JPMorgan Chase said in a regulatory filing Tuesday that it is in “discussions” with the U.S. Department of Justice about markups in auto loans amounting to potential discriminatory practices.
It was just a brief mention in the filing, but the investigation involves serious charges that race and ethnicity allegedly played a part in the loan markups.
“The Firm (JPMorgan Chase) is engaged in discussions with the U.S. Department of Justice (“DOJ”) about potential statistical disparities in markups charged to different races and ethnicities by automobile dealers on loans originated by those dealers and purchased by the Firm,” said JPMorgan Chase, the country’s biggest bank.
The Justice Department and the U.S. Consumer Financial Protection Bureau have been looking into the practices of auto lenders for possible racial discrimination.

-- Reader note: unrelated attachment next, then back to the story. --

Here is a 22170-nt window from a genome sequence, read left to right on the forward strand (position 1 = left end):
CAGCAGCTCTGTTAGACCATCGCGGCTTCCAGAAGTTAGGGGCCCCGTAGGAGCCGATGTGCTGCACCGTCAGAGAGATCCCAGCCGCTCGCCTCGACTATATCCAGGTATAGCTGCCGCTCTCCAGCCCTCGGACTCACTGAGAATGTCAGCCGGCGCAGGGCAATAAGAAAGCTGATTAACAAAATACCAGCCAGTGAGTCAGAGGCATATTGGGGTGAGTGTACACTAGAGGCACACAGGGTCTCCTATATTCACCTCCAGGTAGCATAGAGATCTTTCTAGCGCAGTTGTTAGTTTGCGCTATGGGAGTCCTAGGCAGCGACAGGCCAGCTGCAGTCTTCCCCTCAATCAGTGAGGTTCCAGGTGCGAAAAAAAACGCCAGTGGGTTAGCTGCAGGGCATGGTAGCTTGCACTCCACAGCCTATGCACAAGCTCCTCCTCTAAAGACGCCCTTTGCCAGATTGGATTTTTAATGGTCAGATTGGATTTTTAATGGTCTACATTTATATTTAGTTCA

In March 2013, the Consumer Financial Protection Bureau warned “indirect auto lenders” that they can be sued for unlawful, discriminatory pricing.
Indirect auto lenders let dealers charge an interest rate that is costlier for the consumer than the rate the lender gave the dealer. Certain lenders that offer these loans through dealerships are “responsible for unlawful, discriminatory pricing,” the CFPB said in a bulletin back then.
The agency is targeting discriminatory markups in auto lending that can add up to tens of millions of dollars in consumer harm each year.
“Consumers should not have to pay more for a car loan simply based on their race,” said CFPB Director Richard Cordray said in 2013. “Today’s bulletin clarifies our authority to pursue auto lenders whose policies harm consumers through unlawful discrimination.”